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On June 19, 1986, potential NBA legend Len Bias passed away at the age of 22 from cardiac arrhythmia due to cocaine consumption.

Two days prior, the Boston Celtics drafted Len Bias with the second overall pick in the 1986 NBA Draft. The Celtics were coming off a regular season with a 67-15 record and an NBA record 40-1 record at home. Their success continued in the playoffs as the Celtics went on to win their third NBA championship in five years after defeating the Houston Rockets in the NBA Finals in six games.

In his storied four-year college career with the Maryland Terrapins, Len Bias won two ACC Player of the Year awards, named to two All-ACC teams, ACC Tournament MVP in his senior season, named to the Consensus All-American second team in his junior season and Consensus All-American first team in his senior season.

Coming out of college, Bias drew comparisons to Michael Jordan who at that point was coming off his rookie season in the NBA. Then Boston Celtics scout Ed Badger compared Bias to Jordan saying he was an “explosive and exciting kind of player.”

Keith Gatlin, Bias’ former teammate at Maryland, had this to say about Len Bias in relation to the comparisons to Michael Jordan,

“Lenny was unbelievably strong, had crazy athleticism and had that jumper that Jordan, at the college level, had yet to reveal. Lenny needed to get the rebound, give it up and then fill a lane. Now, once you got it to him past half-court and either threw it up to him near the rim or down in the post, the rest was history. In college, Lenny couldn’t get it off the rim and go. Maybe he would have developed that skill if he played in a different system that would have let him play his natural ‘three’ position. But we were always an undersized team at Maryland and Lenny, who was 6-foot-8, often had to play the four or five. That meant he went up against guys, like, [North Carolina’s] Brad Daugherty, [Georgia Tech’s] John Salley and [N.C. State’s] Chris Washburn every night. It was a challenge, but his strength and jumping ability allowed him to excel.”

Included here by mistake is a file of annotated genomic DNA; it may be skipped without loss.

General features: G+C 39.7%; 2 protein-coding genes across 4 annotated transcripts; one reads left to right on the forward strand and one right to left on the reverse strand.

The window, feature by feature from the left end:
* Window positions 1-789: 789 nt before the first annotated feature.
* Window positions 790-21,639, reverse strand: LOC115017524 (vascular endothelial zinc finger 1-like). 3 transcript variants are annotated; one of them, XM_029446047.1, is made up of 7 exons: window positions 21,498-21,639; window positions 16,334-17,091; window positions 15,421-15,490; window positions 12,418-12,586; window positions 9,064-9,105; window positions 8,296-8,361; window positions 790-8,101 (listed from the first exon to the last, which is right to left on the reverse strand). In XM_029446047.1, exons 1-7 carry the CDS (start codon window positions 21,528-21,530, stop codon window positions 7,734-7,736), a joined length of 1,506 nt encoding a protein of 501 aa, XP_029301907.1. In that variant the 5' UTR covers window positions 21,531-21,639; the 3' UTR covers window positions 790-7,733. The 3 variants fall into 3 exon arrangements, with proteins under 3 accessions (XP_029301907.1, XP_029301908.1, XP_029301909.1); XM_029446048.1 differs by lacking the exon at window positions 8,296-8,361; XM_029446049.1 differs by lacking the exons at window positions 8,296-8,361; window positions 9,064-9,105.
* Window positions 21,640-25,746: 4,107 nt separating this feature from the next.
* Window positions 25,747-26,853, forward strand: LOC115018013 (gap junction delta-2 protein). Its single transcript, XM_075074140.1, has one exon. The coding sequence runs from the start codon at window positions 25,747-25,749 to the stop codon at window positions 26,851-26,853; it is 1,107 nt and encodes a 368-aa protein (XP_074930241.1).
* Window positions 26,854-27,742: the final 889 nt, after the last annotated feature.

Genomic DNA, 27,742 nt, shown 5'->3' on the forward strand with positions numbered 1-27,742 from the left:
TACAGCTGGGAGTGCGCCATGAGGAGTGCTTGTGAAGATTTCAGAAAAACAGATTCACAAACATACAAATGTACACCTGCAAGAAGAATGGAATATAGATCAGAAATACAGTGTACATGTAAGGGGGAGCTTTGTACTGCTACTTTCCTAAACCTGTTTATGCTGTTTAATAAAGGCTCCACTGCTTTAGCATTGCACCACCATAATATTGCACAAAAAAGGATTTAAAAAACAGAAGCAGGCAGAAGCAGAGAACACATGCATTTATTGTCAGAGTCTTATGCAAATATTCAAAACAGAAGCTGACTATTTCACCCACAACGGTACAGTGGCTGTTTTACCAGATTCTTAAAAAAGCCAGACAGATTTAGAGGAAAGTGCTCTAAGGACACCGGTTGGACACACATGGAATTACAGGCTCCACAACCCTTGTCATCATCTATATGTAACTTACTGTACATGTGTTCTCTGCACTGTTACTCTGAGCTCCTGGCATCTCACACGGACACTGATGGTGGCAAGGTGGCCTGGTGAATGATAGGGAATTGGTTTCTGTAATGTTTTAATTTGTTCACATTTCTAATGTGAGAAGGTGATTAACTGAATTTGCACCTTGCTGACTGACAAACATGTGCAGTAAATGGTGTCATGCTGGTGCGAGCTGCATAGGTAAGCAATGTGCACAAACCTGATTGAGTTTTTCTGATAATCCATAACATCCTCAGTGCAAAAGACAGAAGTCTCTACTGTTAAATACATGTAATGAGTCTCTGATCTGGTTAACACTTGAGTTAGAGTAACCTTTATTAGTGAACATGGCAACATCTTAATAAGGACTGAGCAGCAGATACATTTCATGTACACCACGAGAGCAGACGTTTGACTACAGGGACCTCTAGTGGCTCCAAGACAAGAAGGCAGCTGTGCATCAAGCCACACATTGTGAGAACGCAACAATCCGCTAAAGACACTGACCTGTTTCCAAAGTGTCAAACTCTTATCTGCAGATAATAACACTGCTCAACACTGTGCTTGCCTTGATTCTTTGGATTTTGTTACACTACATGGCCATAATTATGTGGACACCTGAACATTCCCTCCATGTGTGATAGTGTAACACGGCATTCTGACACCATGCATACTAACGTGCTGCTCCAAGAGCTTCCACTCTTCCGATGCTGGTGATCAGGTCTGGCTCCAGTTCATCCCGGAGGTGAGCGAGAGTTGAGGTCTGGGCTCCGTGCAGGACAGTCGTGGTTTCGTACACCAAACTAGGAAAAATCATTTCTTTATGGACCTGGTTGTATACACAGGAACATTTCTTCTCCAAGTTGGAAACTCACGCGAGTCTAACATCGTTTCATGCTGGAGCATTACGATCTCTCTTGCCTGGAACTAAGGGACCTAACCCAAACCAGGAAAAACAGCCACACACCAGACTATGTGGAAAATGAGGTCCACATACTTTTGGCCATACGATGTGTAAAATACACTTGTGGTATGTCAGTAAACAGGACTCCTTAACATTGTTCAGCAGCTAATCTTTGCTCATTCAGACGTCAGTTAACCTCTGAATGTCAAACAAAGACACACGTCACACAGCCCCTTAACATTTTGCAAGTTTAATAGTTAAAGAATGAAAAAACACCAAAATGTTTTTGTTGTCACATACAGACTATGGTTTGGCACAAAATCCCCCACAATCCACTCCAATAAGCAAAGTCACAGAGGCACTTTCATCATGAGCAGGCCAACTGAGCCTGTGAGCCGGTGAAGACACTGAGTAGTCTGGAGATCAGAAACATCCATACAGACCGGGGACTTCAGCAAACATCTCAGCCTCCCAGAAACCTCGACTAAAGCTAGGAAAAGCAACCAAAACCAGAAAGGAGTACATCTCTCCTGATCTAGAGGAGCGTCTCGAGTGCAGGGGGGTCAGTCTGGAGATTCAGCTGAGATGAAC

Unfortunately, while hanging out with friends and teammates on his college campus, Bias had a seizure and collapsed as a result of cocaine consumption. Unconscious and not breathing when his friends called 911, paramedics were unable to revive him and Bias was pronounced dead hours later.

As a result of the events behind Bias’ passing, the U.S. House of Representatives wrote an anti-drug legislation that would become the Anti-Drug Abuse Act of 1986 (or the Len Bias Law) that said anyone who distributes drugs to someone and the person receiving the drugs ends up passing away, the distributor would receive a life sentence in prison.

Criminal charges were brought upon Bias’ friend Brian Tribble for possession of cocaine with intent to distribute and his teammates Terry Long and David Gregg were charged with possession of cocaine and obstruction of justice as a result of the incident. All three men were acquitted of all charges but four years later Tribble would be sentenced to 10 years in prison on an unrelated drug charge after a two-year sting operation.

To this day, NBA fans wonder how great Len Bias could have been in the NBA on the defending champion Boston Celtics alongside Larry Bird, Kevin McHale and Robert Parish. Fans can only speculate what could have happened if Bias and Michael Jordan faced off in the NBA at their peaks.

More importantly, Bias’ tragic passing is a cautionary tale of the dangers of taking recreational drugs and why a person should take the necessary precautions when deciding to consume any drug.

R.I.P Len Bias

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